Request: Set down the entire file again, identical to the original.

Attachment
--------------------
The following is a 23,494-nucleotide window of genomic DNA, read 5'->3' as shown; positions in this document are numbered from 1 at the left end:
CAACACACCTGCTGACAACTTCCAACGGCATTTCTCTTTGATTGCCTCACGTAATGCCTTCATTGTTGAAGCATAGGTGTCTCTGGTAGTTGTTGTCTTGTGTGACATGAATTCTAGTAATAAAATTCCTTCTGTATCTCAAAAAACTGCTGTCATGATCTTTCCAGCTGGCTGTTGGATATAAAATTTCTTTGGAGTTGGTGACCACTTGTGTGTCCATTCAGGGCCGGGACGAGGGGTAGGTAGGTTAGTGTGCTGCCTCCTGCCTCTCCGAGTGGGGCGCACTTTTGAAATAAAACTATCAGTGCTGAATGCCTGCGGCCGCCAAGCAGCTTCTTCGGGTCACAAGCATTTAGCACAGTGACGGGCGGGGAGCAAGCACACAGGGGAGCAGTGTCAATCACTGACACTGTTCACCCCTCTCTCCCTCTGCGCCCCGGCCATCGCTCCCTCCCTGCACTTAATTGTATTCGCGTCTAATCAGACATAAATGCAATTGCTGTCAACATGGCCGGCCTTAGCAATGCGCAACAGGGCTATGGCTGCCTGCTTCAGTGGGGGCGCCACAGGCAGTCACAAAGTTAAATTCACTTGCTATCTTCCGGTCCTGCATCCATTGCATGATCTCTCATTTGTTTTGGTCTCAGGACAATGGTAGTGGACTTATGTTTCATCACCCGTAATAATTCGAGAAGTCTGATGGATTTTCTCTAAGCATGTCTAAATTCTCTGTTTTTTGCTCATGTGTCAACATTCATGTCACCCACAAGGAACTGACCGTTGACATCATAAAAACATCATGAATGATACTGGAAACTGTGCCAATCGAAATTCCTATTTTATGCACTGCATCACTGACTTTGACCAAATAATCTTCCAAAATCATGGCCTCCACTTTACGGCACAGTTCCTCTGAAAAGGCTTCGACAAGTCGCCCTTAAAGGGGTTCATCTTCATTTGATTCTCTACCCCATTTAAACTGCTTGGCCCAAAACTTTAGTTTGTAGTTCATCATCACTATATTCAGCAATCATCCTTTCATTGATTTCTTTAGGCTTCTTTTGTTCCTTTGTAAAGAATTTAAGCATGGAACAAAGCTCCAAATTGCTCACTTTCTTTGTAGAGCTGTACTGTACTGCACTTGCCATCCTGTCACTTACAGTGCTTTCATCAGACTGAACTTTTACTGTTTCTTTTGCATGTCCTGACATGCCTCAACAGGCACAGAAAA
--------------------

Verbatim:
The following is a 23,494-nucleotide window of genomic DNA, read 5'->3' as shown; positions in this document are numbered from 1 at the left end:
CAACACACCTGCTGACAACTTCCAACGGCATTTCTCTTTGATTGCCTCACGTAATGCCTTCATTGTTGAAGCATAGGTGTCTCTGGTAGTTGTTGTCTTGTGTGACATGAATTCTAGTAATAAAATTCCTTCTGTATCTCAAAAAACTGCTGTCATGATCTTTCCAGCTGGCTGTTGGATATAAAATTTCTTTGGAGTTGGTGACCACTTGTGTGTCCATTCAGGGCCGGGACGAGGGGTAGGTAGGTTAGTGTGCTGCCTCCTGCCTCTCCGAGTGGGGCGCACTTTTGAAATAAAACTATCAGTGCTGAATGCCTGCGGCCGCCAAGCAGCTTCTTCGGGTCACAAGCATTTAGCACAGTGACGGGCGGGGAGCAAGCACACAGGGGAGCAGTGTCAATCACTGACACTGTTCACCCCTCTCTCCCTCTGCGCCCCGGCCATCGCTCCCTCCCTGCACTTAATTGTATTCGCGTCTAATCAGACATAAATGCAATTGCTGTCAACATGGCCGGCCTTAGCAATGCGCAACAGGGCTATGGCTGCCTGCTTCAGTGGGGGCGCCACAGGCAGTCACAAAGTTAAATTCACTTGCTATCTTCCGGTCCTGCATCCATTGCATGATCTCTCATTTGTTTTGGTCTCAGGACAATGGTAGTGGACTTATGTTTCATCACCCGTAATAATTCGAGAAGTCTGATGGATTTTCTCTAAGCATGTCTAAATTCTCTGTTTTTTGCTCATGTGTCAACATTCATGTCACCCACAAGGAACTGACCGTTGACATCATAAAAACATCATGAATGATACTGGAAACTGTGCCAATCGAAATTCCTATTTTATGCACTGCATCACTGACTTTGACCAAATAATCTTCCAAAATCATGGCCTCCACTTTACGGCACAGTTCCTCTGAAAAGGCTTCGACAAGTCGCCCTTAAAGGGGTTCATCTTCATTTGATTCTCTACCCCATTTAAACTGCTTGGCCCAAAACTTTAGTTTGTAGTTCATCATCACTATATTCAGCAATCATCCTTTCATTGATTTCTTTAGGCTTCTTTTGTTCCTTTGTAAAGAATTTAAGCATGGAACAAAGCTCCAAATTGCTCACTTTCTTTGTAGAGCTGTACTGTACTGCACTTGCCATCCTGTCACTTACAGTGCTTTCATCAGACTGAACTTTTACTGTTTCTTTTGCATGTCCTGACATGCCTCAACAGGCACAGAAAA